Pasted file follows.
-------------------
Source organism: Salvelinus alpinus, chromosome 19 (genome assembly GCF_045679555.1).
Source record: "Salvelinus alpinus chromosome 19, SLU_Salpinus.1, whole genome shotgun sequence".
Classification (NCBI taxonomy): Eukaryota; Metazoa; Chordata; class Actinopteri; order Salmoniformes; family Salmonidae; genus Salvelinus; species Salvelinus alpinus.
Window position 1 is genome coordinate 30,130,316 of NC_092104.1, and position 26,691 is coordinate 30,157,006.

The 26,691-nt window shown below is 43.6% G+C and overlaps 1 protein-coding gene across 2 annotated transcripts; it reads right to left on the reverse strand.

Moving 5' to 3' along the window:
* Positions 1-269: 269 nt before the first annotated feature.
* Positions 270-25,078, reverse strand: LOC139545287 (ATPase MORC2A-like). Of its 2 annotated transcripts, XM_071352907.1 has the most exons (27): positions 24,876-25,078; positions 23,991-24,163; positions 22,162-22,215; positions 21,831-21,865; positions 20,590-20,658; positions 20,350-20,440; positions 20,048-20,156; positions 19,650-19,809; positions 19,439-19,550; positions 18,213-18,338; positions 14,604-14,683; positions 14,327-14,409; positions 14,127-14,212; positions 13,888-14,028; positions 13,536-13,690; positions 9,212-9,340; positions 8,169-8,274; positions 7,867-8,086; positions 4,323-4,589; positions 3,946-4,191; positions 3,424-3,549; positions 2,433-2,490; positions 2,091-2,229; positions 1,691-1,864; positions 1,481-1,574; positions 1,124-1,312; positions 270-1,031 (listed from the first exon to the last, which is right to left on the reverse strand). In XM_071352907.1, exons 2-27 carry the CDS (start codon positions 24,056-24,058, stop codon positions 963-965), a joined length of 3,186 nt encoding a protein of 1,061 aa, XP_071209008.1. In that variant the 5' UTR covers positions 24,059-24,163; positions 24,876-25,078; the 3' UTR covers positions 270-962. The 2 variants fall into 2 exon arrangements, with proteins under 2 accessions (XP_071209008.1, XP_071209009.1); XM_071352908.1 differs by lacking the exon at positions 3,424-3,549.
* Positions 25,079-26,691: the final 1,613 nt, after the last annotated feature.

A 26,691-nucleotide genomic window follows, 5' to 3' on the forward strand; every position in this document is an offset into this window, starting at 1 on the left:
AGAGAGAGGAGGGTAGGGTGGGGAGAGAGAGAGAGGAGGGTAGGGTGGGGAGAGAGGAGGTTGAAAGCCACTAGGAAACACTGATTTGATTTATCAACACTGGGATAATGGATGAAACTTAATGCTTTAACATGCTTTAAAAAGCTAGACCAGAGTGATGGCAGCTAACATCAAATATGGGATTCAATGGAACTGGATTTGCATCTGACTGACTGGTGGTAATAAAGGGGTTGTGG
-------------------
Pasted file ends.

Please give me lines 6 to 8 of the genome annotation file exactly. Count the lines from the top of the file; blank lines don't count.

Moving 5' to 3' along the window:
* Positions 1-269: 269 nt before the first annotated feature.
* Positions 270-25,078, reverse strand: LOC139545287 (ATPase MORC2A-like). Of its 2 annotated transcripts, XM_071352907.1 has the most exons (27): positions 24,876-25,078; positions 23,991-24,163; positions 22,162-22,215; positions 21,831-21,865; positions 20,590-20,658; positions 20,350-20,440; positions 20,048-20,156; positions 19,650-19,809; positions 19,439-19,550; positions 18,213-18,338; positions 14,604-14,683; positions 14,327-14,409; positions 14,127-14,212; positions 13,888-14,028; positions 13,536-13,690; positions 9,212-9,340; positions 8,169-8,274; positions 7,867-8,086; positions 4,323-4,589; positions 3,946-4,191; positions 3,424-3,549; positions 2,433-2,490; positions 2,091-2,229; positions 1,691-1,864; positions 1,481-1,574; positions 1,124-1,312; positions 270-1,031 (listed from the first exon to the last, which is right to left on the reverse strand). In XM_071352907.1, exons 2-27 carry the CDS (start codon positions 24,056-24,058, stop codon positions 963-965), a joined length of 3,186 nt encoding a protein of 1,061 aa, XP_071209008.1. In that variant the 5' UTR covers positions 24,059-24,163; positions 24,876-25,078; the 3' UTR covers positions 270-962. The 2 variants fall into 2 exon arrangements, with proteins under 2 accessions (XP_071209008.1, XP_071209009.1); XM_071352908.1 differs by lacking the exon at positions 3,424-3,549.